Just before the holiday shopping season got underway, Google’s VP of Shopping, Sameer Samat, jokingly awarded himself the title of “Least Popular Dude”.
Samat was anticipating retailer reaction to changes made to Google Shopping last October, just in advance of acquiring Waterloo-based self-serve parcel delivery company BufferBox.
The two moves, taken together, suggest that Google is gearing up to compete with other prominent online retailers in 2013, acting as more than just a search-engine go-between, and actually physically providing a one-stop retail experience for people in search of goods.
Previously, retailers hoping to showcase their wares on the world’s most popular search engine were accustomed to uploading their data feed to Google Shopping and having their products displayed for free, a service for which they will now have to pay. “Free” advertising now consists of a retailer’s ability to score well in Google’s organic search on its main page. And with that shifting of the goal posts, Google Shopping is now officially a pay-for-play service, the lines more clearly established for its upcoming contest with independent internet retailers.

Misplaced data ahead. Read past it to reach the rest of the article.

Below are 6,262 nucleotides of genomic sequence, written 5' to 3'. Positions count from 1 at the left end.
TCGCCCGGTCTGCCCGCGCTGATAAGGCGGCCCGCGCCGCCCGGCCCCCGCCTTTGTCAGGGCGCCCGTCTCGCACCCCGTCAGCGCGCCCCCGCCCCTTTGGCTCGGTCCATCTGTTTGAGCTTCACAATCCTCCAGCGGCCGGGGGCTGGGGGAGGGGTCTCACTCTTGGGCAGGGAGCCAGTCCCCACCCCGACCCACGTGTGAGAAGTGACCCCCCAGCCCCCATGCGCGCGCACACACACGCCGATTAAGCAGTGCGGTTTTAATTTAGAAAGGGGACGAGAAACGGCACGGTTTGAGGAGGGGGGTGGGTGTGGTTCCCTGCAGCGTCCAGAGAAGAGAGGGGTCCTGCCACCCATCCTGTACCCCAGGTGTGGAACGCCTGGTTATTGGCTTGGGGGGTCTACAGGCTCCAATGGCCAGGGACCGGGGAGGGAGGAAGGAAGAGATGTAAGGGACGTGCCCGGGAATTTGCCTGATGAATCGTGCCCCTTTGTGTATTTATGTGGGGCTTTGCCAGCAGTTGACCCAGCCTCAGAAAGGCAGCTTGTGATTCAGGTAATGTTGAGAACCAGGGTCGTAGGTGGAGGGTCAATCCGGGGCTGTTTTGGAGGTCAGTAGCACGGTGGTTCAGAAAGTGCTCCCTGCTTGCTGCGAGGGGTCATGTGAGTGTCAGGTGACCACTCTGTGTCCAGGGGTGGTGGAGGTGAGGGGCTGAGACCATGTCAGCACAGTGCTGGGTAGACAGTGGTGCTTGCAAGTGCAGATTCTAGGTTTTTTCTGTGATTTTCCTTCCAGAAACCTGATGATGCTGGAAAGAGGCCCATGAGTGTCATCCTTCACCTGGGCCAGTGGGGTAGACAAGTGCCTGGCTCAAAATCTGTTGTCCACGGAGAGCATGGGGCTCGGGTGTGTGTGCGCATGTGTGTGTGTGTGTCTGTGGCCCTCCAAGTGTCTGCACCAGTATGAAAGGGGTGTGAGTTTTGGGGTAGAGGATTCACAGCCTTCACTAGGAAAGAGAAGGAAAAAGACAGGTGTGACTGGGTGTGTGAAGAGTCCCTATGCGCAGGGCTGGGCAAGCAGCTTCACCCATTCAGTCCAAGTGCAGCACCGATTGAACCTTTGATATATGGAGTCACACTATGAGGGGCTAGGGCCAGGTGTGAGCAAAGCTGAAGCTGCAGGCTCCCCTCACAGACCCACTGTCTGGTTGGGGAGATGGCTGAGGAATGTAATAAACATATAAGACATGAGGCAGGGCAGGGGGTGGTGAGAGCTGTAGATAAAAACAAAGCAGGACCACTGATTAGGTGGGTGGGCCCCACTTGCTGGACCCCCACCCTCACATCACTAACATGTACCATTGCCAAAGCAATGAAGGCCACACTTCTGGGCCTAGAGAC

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Outside its University of Waterloo locations, BufferBox services only the GTA and Hamilton areas, but will obviously expand in a hurry with its newfound Google Money. As good an idea as it was to place BufferBox kiosks in GO Stations and Toronto’s Union station (part of a recent deal BufferBox made with Metrolinx), how much easier and more normal seeming will delivery-on-command be when the things are scattered prominently through every mall, pharmacy, and grocery store in the land? Does the acquisition have as much to do with the fact that the larger company happens to live upstairs in Waterloo’s Communitech Hub startup incubator? Or is it part of Google’s plan to eventually become a virtual mall, despite their claims to the contrary?
One merchant who will not pay to be listed on Google Shopping is Amazon. Google’s recent moves may go down as the first shot fired in a long clash of the titans of 21st century digital retail. Yet it’s hard to imagine how Amazon will use its current resources to infringe on any aspect of the search engine king’s territory. Such is Google’s power against an opponent even as entrenched as Amazon is.
Taking a significant pre-emptive step into the future of parcel delivery certainly stakes Google’s claim in product delivery systems for people who can’t sit around at home all day waiting for a parcel to arrive, or who have horror stories of their own relating to home parcel delivery. You can already imagine a future in which home parcel delivery joins the list of obsolete modern annoyances as waiting for the cable installation guy to show up. Of these two futures, Google looks readiest to inhabit the least obsolete outcome.